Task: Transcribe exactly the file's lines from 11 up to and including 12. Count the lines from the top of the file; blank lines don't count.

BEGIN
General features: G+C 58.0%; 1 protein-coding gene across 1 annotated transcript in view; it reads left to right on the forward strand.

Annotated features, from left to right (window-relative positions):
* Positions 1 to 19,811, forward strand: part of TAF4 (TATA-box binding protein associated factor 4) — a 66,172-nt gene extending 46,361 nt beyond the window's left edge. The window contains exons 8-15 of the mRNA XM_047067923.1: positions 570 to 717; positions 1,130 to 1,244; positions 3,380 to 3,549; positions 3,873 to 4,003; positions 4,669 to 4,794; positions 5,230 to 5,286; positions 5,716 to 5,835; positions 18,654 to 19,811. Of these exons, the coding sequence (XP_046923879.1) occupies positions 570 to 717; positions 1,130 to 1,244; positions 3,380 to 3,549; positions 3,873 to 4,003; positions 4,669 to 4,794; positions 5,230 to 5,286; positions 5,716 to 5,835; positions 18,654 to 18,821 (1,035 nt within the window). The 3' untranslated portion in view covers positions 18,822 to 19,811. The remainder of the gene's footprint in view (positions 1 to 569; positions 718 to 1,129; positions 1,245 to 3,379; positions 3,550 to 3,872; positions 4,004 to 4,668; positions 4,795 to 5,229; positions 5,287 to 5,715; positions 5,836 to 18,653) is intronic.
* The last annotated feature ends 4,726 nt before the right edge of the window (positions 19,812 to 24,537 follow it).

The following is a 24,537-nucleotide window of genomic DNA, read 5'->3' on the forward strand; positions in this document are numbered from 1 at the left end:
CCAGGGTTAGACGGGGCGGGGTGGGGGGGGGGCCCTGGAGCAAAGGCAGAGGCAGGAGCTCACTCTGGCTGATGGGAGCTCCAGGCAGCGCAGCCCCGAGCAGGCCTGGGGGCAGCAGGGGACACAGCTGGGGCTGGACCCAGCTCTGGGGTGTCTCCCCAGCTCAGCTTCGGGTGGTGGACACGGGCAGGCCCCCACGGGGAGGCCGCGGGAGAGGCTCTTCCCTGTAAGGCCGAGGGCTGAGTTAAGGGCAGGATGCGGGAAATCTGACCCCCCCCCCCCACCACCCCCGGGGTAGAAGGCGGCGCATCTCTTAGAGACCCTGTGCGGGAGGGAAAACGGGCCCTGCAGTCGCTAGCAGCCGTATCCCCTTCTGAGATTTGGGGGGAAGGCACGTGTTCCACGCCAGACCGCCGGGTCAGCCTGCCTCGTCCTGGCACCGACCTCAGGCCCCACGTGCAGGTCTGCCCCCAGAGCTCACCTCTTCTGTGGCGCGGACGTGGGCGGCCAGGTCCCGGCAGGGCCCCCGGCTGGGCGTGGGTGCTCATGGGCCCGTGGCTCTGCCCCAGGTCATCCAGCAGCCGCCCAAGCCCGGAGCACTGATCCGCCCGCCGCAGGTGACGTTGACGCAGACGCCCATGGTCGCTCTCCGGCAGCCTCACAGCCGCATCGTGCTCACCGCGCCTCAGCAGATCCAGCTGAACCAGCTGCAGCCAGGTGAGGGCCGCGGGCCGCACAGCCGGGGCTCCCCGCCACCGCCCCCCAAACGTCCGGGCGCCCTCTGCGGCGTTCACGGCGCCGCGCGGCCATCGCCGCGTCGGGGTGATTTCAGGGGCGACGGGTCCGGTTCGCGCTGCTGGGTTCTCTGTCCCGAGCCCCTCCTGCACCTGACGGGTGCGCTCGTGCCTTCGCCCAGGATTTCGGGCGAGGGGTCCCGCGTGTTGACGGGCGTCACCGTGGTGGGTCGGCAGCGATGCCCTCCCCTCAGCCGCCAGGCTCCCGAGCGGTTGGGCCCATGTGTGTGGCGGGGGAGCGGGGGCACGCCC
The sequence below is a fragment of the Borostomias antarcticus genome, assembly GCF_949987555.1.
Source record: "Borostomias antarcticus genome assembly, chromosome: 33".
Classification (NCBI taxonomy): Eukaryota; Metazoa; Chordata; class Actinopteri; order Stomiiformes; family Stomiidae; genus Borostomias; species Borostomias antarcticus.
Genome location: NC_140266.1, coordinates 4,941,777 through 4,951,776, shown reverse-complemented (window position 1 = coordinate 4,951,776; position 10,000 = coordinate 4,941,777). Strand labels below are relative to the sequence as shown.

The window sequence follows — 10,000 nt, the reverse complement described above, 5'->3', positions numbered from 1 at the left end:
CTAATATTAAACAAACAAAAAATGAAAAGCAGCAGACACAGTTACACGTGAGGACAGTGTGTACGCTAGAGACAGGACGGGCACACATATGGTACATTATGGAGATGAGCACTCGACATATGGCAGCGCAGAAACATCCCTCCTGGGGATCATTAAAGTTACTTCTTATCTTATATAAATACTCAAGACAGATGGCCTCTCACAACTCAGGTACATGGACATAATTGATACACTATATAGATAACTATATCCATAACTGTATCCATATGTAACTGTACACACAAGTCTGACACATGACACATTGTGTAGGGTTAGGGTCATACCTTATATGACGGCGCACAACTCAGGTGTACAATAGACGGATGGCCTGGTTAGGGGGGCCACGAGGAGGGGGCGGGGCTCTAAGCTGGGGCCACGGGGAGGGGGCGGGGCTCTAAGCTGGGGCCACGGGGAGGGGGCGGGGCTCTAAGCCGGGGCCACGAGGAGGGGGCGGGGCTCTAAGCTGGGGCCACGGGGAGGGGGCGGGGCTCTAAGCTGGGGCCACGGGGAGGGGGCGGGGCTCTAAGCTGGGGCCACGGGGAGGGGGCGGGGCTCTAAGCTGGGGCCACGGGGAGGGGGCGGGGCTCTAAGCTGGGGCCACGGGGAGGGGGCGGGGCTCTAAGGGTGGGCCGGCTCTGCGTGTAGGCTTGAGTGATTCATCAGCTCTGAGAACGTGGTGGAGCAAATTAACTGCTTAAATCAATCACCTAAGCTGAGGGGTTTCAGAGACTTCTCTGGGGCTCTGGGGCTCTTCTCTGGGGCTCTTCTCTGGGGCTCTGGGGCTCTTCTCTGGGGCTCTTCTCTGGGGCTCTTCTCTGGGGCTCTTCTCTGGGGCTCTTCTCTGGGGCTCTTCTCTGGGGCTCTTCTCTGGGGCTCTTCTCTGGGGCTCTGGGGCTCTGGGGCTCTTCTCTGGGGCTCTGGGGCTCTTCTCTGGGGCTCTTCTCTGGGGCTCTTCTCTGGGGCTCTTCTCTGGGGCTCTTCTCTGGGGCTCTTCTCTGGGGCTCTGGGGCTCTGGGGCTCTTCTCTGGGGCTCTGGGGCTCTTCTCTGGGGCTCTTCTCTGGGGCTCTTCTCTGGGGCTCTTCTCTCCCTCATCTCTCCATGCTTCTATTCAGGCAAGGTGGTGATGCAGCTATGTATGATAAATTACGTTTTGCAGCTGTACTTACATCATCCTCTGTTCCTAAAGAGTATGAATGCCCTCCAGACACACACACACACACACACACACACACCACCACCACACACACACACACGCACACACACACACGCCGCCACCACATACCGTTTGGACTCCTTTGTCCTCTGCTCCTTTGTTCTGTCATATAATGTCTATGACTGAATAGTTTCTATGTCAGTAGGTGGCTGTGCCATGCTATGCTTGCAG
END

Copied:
The window sequence follows — 10,000 nt, the reverse complement described above, 5'->3', positions numbered from 1 at the left end:
CTAATATTAAACAAACAAAAAATGAAAAGCAGCAGACACAGTTACACGTGAGGACAGTGTGTACGCTAGAGACAGGACGGGCACACATATGGTACATTATGGAGATGAGCACTCGACATATGGCAGCGCAGAAACATCCCTCCTGGGGATCATTAAAGTTACTTCTTATCTTATATAAATACTCAAGACAGATGGCCTCTCACAACTCAGGTACATGGACATAATTGATACACTATATAGATAACTATATCCATAACTGTATCCATATGTAACTGTACACACAAGTCTGACACATGACACATTGTGTAGGGTTAGGGTCATACCTTATATGACGGCGCACAACTCAGGTGTACAATAGACGGATGGCCTGGTTAGGGGGGCCACGAGGAGGGGGCGGGGCTCTAAGCTGGGGCCACGGGGAGGGGGCGGGGCTCTAAGCTGGGGCCACGGGGAGGGGGCGGGGCTCTAAGCCGGGGCCACGAGGAGGGGGCGGGGCTCTAAGCTGGGGCCACGGGGAGGGGGCGGGGCTCTAAGCTGGGGCCACGGGGAGGGGGCGGGGCTCTAAGCTGGGGCCACGGGGAGGGGGCGGGGCTCTAAGCTGGGGCCACGGGGAGGGGGCGGGGCTCTAAGCTGGGGCCACGGGGAGGGGGCGGGGCTCTAAGGGTGGGCCGGCTCTGCGTGTAGGCTTGAGTGATTCATCAGCTCTGAGAACGTGGTGGAGCAAATTAACTGCTTAAATCAATCACCTAAGCTGAGGGGTTTCAGAGACTTCTCTGGGGCTCTGGGGCTCTTCTCTGGGGCTCTTCTCTGGGGCTCTGGGGCTCTTCTCTGGGGCTCTTCTCTGGGGCTCTTCTCTGGGGCTCTTCTCTGGGGCTCTTCTCTGGGGCTCTTCTCTGGGGCTCTTCTCTGGGGCTCTTCTCTGGGGCTCTGGGGCTCTGGGGCTCTTCTCTGGGGCTCTGGGGCTCTTCTCTGGGGCTCTTCTCTGGGGCTCTTCTCTGGGGCTCTTCTCTGGGGCTCTTCTCTGGGGCTCTTCTCTGGGGCTCTGGGGCTCTGGGGCTCTTCTCTGGGGCTCTGGGGCTCTTCTCTGGGGCTCTTCTCTGGGGCTCTTCTCTGGGGCTCTTCTCTCCCTCATCTCTCCATGCTTCTATTCAGGCAAGGTGGTGATGCAGCTATGTATGATAAATTACGTTTTGCAGCTGTACTTACATCATCCTCTGTTCCTAAAGAGTATGAATGCCCTCCAGACACACACACACACACACACACACACACCACCACCACACACACACACACGCACACACACACACGCCGCCACCACATACCGTTTGGACTCCTTTGTCCTCTGCTCCTTTGTTCTGTCATATAATGTCTATGACTGAATAGTTTCTATGTCAGTAGGTGGCTGTGCCATGCTATGCTTGCAG